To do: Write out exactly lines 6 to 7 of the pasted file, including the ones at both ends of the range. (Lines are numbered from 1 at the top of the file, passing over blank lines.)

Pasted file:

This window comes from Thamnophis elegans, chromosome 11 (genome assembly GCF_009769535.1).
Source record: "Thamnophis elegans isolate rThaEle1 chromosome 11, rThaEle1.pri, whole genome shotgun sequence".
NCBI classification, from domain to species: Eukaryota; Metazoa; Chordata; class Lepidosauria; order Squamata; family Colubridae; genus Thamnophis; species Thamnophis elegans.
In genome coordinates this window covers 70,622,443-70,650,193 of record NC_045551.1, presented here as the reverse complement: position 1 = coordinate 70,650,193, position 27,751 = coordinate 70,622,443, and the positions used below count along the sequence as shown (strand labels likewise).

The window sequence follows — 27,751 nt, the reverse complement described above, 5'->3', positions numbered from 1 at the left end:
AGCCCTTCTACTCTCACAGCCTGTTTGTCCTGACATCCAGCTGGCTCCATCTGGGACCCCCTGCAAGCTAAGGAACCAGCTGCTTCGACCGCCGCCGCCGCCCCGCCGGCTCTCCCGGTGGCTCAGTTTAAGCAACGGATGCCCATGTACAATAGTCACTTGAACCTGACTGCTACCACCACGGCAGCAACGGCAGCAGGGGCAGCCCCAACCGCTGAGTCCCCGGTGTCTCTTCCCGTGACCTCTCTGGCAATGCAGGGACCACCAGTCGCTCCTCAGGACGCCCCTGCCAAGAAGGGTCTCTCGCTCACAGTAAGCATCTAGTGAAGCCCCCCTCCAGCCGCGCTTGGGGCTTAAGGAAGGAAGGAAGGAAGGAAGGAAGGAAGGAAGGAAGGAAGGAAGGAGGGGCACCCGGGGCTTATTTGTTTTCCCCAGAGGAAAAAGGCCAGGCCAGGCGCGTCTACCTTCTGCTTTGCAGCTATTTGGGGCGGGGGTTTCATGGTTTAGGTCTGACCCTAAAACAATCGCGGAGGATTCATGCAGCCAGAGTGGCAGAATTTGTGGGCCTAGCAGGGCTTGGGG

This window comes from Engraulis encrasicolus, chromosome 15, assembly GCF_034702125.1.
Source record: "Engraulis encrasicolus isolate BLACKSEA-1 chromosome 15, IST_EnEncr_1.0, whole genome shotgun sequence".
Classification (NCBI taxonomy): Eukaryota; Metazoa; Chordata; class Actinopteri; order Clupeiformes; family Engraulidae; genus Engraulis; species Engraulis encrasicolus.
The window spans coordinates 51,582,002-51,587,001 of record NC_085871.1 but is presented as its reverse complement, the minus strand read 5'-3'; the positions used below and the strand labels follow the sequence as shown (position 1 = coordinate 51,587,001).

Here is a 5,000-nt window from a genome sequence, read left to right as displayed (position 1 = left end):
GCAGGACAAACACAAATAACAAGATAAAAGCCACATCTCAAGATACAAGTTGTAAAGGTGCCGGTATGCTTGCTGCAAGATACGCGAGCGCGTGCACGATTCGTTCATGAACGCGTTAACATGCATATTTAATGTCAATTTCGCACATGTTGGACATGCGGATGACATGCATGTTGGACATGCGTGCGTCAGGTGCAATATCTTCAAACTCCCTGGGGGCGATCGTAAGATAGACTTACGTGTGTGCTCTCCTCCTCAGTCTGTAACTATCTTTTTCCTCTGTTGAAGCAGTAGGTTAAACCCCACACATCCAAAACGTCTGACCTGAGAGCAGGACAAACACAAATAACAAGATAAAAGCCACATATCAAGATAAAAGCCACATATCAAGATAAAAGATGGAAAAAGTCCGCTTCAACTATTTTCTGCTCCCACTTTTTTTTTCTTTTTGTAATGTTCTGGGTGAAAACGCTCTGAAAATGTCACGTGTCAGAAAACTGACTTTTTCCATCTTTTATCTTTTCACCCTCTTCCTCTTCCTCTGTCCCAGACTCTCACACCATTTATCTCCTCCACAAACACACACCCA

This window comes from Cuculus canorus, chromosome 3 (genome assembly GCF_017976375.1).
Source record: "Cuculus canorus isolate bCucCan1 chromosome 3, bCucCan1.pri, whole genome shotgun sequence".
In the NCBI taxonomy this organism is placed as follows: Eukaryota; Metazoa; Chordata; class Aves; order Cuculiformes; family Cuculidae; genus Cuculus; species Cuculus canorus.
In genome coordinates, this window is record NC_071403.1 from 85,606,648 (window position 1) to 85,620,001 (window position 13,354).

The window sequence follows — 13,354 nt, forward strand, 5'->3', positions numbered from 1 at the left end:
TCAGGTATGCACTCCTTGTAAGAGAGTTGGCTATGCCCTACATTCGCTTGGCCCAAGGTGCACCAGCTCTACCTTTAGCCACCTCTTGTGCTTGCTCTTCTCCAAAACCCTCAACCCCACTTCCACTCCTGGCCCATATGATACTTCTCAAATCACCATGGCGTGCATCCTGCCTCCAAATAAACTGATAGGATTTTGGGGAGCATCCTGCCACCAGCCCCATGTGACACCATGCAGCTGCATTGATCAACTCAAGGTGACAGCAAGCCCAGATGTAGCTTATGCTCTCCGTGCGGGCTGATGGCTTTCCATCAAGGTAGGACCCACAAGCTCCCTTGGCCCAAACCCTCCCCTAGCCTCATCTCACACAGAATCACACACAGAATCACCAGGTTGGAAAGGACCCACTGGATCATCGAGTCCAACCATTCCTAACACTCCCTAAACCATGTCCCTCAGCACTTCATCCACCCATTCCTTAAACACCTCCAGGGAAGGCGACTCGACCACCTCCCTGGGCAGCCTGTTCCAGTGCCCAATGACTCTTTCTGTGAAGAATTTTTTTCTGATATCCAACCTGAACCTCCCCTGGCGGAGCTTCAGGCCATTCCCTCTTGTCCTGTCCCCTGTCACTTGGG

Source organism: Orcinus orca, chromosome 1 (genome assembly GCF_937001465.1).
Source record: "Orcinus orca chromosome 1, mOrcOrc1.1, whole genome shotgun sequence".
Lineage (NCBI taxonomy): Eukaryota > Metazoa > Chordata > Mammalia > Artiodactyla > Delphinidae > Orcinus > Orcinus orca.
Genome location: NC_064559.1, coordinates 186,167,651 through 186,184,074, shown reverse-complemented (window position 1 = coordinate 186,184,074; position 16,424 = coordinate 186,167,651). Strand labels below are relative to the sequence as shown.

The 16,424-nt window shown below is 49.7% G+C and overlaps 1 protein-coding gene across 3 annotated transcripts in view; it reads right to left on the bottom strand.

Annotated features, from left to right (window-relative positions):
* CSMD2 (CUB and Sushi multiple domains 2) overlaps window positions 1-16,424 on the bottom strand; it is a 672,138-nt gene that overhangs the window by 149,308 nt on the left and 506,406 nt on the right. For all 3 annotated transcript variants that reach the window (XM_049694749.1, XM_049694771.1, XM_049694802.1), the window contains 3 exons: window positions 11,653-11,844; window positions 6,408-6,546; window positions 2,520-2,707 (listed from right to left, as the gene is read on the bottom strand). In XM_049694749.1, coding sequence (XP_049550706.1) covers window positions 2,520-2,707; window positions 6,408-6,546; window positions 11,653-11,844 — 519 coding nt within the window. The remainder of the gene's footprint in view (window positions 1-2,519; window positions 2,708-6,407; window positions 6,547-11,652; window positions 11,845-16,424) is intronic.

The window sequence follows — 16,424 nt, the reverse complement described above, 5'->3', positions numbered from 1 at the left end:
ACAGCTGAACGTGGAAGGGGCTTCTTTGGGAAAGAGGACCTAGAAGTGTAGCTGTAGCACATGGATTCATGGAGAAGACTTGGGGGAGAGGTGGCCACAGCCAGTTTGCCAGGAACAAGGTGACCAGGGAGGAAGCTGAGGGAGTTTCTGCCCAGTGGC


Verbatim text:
AGCCCTTCTACTCTCACAGCCTGTTTGTCCTGACATCCAGCTGGCTCCATCTGGGACCCCCTGCAAGCTAAGGAACCAGCTGCTTCGACCGCCGCCGCCGCCCCGCCGGCTCTCCCGGTGGCTCAGTTTAAGCAACGGATGCCCATGTACAATAGTCACTTGAACCTGACTGCTACCACCACGGCAGCAACGGCAGCAGGGGCAGCCCCAACCGCTGAGTCCCCGGTGTCTCTTCCCGTGACCTCTCTGGCAATGCAGGGACCACCAGTCGCTCCTCAGGACGCCCCTGCCAAGAAGGGTCTCTCGCTCACAGTAAGCATCTAGTGAAGCCCCCCTCCAGCCGCGCTTGGGGCTTAAGGAAGGAAGGAAGGAAGGAAGGAAGGAAGGAAGGAAGGAAGGAAGGAGGGGCACCCGGGGCTTATTTGTTTTCCCCAGAGGAAAAAGGCCAGGCCAGGCGCGTCTACCTTCTGCTTTGCAGCTATTTGGGGCGGGGGTTTCATGGTTTAGGTCTGACCCTAAAACAATCGCGGAGGATTCATGCAGCCAGAGTGGCAGAATTTGTGGGCCTAGCAGGGCTTGGGG

This window comes from Engraulis encrasicolus, chromosome 15, assembly GCF_034702125.1.